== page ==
While Democrats control the Senate by a narrow 51-49 margin, Republicans are predicting an advantage in this year’s elections, with Democrats holding 23 of the 34 seats at stake.

Three of the seats are in red states Ohio, Montana and West Virginia that were won by former President Trump in 2020, and Democratic Sen. Joe Manchin is not running for re-election. Five additional states are in key battleground states for the general election.

Democrats will now spend time and resources defending Maryland’s open Senate seat.


Hogan, a successful businessman before entering politics, was elected governor in 2014 and re-elected to a second term in 2018. But he faces an uphill climb as he runs for the Senate in a presidential election year in an overwhelmingly blue state. .

Although Republicans have had success in gubernatorial elections, a Republican has not won a Senate race in Maryland in nearly 40 years.

Hogan, 67, admitted in an interview with Fox News’ Mark Meredith, “It’s a much harder effort than anything I’ve ever done. That’s hardly ever happened.” “I’m an underdog, there’s no question about that. That’s why we work so hard.”

larry hogan and supporters

Maryland’s leading 2024 Republican Senate candidate, former Republican governor (two terms) Larry Hogan, is surrounded by supporters in Cockeysville, Maryland, on May 13, 2024. (Fox News/Matthew Reddy)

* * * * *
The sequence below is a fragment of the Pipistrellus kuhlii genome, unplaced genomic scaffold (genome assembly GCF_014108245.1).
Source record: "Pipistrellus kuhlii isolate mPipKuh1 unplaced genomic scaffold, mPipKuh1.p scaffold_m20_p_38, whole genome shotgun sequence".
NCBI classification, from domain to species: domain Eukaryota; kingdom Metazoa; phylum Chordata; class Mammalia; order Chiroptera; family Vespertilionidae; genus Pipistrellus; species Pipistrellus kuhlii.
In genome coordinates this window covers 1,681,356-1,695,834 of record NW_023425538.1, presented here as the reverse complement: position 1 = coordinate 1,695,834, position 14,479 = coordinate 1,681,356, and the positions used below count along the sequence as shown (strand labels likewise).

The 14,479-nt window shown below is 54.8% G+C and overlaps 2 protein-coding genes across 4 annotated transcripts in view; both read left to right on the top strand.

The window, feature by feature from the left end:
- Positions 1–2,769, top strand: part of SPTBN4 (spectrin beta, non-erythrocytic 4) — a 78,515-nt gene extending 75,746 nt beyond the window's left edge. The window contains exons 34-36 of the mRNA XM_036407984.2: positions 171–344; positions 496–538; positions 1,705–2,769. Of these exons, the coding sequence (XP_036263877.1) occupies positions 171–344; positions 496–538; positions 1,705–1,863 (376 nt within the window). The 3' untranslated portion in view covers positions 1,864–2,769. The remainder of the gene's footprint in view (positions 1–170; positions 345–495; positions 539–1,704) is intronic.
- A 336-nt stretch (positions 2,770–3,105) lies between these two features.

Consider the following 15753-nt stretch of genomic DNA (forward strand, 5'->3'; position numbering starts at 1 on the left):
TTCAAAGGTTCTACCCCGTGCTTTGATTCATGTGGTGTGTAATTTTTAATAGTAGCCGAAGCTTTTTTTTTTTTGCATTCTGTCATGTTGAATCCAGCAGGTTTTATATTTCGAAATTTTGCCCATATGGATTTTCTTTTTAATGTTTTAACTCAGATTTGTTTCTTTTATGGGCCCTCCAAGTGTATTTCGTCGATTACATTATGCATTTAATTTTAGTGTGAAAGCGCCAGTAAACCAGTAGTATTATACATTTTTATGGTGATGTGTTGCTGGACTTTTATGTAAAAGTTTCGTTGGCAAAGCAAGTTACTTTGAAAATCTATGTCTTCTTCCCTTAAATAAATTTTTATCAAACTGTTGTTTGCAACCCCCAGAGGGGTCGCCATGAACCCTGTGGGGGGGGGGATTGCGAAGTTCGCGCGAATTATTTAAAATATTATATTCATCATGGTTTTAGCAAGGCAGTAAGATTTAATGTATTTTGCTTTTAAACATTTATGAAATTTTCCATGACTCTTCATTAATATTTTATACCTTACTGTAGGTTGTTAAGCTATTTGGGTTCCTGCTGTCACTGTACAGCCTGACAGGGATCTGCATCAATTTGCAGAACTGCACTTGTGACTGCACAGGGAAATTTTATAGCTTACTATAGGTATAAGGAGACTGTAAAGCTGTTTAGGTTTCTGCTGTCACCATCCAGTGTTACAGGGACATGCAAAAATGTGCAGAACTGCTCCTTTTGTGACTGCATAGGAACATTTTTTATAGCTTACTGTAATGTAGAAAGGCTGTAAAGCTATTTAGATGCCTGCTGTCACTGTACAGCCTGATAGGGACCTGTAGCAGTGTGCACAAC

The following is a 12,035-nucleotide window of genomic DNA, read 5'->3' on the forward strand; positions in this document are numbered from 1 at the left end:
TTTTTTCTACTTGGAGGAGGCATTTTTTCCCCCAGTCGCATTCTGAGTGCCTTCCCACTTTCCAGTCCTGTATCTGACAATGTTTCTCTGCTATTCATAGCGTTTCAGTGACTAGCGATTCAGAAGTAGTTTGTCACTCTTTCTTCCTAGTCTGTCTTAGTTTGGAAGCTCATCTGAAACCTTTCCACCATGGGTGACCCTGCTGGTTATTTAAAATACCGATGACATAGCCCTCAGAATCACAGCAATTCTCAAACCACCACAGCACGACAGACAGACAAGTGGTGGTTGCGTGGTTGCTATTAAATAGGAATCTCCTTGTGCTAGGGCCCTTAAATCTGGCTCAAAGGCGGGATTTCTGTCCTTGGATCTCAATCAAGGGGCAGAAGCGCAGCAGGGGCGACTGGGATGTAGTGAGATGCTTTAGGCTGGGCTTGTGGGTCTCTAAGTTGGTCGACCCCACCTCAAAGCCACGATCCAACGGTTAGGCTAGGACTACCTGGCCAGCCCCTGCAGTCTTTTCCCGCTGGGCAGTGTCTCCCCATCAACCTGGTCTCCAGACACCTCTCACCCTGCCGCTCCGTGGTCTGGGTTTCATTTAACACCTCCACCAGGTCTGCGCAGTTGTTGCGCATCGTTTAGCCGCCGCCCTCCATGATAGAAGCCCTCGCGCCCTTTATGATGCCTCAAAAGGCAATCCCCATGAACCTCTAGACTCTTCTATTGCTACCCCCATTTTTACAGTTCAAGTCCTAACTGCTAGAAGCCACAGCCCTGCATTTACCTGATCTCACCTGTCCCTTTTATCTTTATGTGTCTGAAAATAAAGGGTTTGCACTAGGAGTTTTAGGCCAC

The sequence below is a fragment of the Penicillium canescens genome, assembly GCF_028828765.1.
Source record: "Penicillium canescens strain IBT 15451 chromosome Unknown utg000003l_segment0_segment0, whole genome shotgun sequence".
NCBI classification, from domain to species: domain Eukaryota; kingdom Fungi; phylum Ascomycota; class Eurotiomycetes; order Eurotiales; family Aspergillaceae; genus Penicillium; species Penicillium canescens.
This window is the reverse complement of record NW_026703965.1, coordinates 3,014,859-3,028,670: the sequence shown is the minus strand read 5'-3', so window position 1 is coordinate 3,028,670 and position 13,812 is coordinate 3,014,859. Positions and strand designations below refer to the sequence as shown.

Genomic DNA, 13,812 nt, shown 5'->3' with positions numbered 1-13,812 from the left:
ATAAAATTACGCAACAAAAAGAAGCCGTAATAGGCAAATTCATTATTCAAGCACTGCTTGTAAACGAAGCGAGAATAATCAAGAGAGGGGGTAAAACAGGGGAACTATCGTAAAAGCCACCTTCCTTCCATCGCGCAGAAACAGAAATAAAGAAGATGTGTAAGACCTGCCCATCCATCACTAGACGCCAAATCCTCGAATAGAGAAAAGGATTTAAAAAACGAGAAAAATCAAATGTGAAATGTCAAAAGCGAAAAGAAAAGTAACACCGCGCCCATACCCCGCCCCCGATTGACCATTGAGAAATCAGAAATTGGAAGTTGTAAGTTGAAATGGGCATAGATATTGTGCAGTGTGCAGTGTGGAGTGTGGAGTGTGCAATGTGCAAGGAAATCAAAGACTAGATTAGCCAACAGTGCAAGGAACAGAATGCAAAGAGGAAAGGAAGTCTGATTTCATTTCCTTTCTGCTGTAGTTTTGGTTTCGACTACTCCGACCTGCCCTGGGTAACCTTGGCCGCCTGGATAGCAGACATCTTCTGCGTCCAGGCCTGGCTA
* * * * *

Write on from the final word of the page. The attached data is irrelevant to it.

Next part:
The Senate Democratic Campaign Committee has noted that if Mr. Hogan is elected, he will caucus with the Republicans, and his victory could give the Republicans a majority in the chamber.

“Marylanders know that a vote for Republican Larry Hogan is a vote to pass a national abortion ban and hand over the Senate to Republicans to advance their extreme agenda. It’s a disqualifying issue for Maryland voters. Democrats have won every statewide election in Maryland for the past 40 years, and 2024 will be no different.” Amanda Sherman Beatty, a spokeswoman for the Democratic Senate Campaign Committee, told Fox News in a statement.

And minutes after Hogan’s victory, DSCC ran a video ad highlighting Hogan as a “lifelong Republican.”

Hogan, a vocal critic of former President Trump, is considering running for the Republican presidential nomination in 2024 and has visited New Hampshire multiple times in 2022, where the first primary on the Republican nominating calendar will be held. Ta. But Hogan announced last March that he would not seek the party’s nomination.

The general election begins for former Republican Governor Larry Hogan of Maryland, who won the Republican Senate primary. Mr. Hogan celebrates with his supporters during the opening night rally in Annapolis, Maryland, May 14, 2024.

In his final year as governor, Republican leaders in the nation’s capital and Maryland pushed Hogan to run for the Senate in the 2022 midterm elections.

However, Hogan refused at a press conference in February of the same year, saying, “As I have said many times, I have no desire to serve in the United States Senate.”

Two years later, and after another full-court press by national Republican leaders, Hogan changed his mind.